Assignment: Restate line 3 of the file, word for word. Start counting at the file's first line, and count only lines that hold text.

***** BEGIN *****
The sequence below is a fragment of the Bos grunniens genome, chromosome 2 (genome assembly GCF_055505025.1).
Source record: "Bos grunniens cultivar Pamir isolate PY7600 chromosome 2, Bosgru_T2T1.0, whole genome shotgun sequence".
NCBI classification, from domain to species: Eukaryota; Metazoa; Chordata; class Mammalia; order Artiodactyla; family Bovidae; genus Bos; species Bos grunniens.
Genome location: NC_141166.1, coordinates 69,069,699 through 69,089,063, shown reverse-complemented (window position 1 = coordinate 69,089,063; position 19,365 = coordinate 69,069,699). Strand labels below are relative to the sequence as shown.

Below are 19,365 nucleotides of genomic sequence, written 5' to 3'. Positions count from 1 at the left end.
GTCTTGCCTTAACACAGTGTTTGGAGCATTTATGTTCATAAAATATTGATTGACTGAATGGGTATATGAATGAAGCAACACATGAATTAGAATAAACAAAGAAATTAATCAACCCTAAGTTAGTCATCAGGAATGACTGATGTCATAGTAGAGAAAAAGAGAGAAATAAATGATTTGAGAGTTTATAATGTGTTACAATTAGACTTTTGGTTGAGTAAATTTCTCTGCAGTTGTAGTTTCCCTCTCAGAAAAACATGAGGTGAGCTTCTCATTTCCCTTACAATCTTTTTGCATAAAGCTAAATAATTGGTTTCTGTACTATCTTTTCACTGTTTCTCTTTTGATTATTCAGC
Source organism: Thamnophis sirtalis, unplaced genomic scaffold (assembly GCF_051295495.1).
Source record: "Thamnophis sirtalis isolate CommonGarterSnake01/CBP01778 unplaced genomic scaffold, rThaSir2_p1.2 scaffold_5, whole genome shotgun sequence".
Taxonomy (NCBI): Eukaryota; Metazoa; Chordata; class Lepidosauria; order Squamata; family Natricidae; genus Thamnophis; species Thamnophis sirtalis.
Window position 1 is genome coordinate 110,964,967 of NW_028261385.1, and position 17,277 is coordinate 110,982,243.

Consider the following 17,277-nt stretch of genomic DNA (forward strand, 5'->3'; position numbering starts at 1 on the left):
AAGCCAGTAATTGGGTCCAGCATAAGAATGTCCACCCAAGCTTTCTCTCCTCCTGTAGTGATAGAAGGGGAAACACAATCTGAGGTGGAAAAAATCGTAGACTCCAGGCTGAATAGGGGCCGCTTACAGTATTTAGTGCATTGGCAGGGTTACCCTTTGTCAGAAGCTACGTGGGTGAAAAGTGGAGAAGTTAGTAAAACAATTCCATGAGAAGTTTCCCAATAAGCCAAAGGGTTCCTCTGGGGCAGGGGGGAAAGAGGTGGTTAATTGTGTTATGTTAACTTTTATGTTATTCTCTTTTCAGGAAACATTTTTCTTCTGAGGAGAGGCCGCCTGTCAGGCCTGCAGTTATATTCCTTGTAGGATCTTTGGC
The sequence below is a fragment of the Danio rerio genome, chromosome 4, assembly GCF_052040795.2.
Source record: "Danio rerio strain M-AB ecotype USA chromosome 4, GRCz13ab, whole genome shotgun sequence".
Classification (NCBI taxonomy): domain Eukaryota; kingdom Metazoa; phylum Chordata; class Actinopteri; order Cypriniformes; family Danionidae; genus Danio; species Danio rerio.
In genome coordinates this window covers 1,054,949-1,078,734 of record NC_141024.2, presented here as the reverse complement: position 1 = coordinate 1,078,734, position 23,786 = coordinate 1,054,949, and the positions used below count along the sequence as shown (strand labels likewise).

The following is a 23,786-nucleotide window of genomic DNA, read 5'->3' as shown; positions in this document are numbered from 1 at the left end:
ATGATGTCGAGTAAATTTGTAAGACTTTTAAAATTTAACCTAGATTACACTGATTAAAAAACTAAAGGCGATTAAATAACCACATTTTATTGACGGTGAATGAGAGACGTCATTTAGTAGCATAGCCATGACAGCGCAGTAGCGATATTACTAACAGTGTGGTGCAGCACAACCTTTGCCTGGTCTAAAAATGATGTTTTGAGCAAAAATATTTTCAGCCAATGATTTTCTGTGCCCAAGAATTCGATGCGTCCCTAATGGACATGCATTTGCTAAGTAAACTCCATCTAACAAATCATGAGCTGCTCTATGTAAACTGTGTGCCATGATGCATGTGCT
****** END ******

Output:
NCBI classification, from domain to species: Eukaryota; Metazoa; Chordata; class Mammalia; order Artiodactyla; family Bovidae; genus Bos; species Bos grunniens.